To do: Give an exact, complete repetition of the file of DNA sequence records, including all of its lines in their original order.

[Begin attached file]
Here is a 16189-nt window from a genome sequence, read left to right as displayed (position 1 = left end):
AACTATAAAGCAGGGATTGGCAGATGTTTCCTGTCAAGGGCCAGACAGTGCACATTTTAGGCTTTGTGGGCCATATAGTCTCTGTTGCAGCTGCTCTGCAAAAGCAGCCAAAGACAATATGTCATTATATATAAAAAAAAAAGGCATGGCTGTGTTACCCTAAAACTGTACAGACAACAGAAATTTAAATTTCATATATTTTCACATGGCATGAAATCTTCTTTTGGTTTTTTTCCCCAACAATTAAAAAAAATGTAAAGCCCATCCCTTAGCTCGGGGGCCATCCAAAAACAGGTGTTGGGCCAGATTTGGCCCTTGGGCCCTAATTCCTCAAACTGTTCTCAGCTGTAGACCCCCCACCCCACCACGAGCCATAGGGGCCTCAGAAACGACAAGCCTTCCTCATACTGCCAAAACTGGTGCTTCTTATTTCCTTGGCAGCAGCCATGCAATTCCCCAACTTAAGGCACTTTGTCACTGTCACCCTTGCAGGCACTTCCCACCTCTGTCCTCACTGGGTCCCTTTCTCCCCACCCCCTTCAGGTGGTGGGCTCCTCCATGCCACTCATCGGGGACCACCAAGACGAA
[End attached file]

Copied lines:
Here is a 16189-nt window from a genome sequence, read left to right as displayed (position 1 = left end):
AACTATAAAGCAGGGATTGGCAGATGTTTCCTGTCAAGGGCCAGACAGTGCACATTTTAGGCTTTGTGGGCCATATAGTCTCTGTTGCAGCTGCTCTGCAAAAGCAGCCAAAGACAATATGTCATTATATATAAAAAAAAAAGGCATGGCTGTGTTACCCTAAAACTGTACAGACAACAGAAATTTAAATTTCATATATTTTCACATGGCATGAAATCTTCTTTTGGTTTTTTTCCCCAACAATTAAAAAAAATGTAAAGCCCATCCCTTAGCTCGGGGGCCATCCAAAAACAGGTGTTGGGCCAGATTTGGCCCTTGGGCCCTAATTCCTCAAACTGTTCTCAGCTGTAGACCCCCCACCCCACCACGAGCCATAGGGGCCTCAGAAACGACAAGCCTTCCTCATACTGCCAAAACTGGTGCTTCTTATTTCCTTGGCAGCAGCCATGCAATTCCCCAACTTAAGGCACTTTGTCACTGTCACCCTTGCAGGCACTTCCCACCTCTGTCCTCACTGGGTCCCTTTCTCCCCACCCCCTTCAGGTGGTGGGCTCCTCCATGCCACTCATCGGGGACCACCAAGACGAA